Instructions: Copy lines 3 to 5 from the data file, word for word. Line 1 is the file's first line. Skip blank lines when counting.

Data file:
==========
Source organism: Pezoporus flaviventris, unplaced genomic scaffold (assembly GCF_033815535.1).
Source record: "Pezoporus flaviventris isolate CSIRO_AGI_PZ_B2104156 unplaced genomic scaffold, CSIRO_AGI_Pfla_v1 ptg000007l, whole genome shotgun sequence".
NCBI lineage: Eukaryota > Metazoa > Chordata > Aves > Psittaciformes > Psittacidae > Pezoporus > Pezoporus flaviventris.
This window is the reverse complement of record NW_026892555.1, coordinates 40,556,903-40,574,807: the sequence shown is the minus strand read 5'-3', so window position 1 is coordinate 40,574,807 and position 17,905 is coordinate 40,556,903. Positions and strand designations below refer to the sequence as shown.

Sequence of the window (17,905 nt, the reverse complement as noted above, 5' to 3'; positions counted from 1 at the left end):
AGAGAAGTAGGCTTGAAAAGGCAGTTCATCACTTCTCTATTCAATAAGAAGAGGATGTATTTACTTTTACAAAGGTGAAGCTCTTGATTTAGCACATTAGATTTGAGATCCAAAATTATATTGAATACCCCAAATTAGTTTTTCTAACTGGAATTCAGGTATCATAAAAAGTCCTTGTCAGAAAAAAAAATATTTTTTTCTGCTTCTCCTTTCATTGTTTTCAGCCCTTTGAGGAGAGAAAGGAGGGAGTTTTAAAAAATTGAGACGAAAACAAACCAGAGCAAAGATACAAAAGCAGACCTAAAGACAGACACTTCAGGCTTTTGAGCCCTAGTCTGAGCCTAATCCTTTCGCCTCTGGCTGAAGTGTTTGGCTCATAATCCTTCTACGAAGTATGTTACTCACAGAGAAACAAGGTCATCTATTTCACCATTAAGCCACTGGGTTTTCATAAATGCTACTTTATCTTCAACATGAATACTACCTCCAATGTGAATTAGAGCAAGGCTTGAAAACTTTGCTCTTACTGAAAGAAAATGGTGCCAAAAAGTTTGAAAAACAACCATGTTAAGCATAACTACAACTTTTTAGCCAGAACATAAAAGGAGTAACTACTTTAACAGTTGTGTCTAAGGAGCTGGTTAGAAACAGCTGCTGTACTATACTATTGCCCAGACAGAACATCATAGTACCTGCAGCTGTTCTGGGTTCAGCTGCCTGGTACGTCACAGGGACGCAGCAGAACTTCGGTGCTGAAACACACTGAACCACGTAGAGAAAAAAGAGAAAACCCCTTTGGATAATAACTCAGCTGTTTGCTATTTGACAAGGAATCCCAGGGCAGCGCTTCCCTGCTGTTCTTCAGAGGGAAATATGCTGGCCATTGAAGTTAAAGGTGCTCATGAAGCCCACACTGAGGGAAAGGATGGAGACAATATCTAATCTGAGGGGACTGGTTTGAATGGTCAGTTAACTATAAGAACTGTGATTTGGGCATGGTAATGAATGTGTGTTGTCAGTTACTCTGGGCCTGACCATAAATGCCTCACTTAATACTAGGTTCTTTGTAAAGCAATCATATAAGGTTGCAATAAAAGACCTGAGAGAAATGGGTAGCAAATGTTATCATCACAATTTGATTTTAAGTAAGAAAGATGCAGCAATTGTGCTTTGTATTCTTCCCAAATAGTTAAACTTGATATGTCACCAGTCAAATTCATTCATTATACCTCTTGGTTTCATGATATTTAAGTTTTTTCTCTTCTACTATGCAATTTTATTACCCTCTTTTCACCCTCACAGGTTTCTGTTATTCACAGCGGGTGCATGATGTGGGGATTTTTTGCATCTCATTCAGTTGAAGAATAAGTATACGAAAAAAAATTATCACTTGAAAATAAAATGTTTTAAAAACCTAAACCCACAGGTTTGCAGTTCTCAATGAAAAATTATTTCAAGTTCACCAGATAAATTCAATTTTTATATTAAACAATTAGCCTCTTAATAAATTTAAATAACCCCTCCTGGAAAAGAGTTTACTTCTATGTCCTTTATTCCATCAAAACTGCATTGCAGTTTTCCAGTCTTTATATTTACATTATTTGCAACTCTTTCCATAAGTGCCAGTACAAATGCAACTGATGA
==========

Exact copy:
NCBI lineage: Eukaryota > Metazoa > Chordata > Aves > Psittaciformes > Psittacidae > Pezoporus > Pezoporus flaviventris.
This window is the reverse complement of record NW_026892555.1, coordinates 40,556,903-40,574,807: the sequence shown is the minus strand read 5'-3', so window position 1 is coordinate 40,574,807 and position 17,905 is coordinate 40,556,903. Positions and strand designations below refer to the sequence as shown.

Sequence of the window (17,905 nt, the reverse complement as noted above, 5' to 3'; positions counted from 1 at the left end):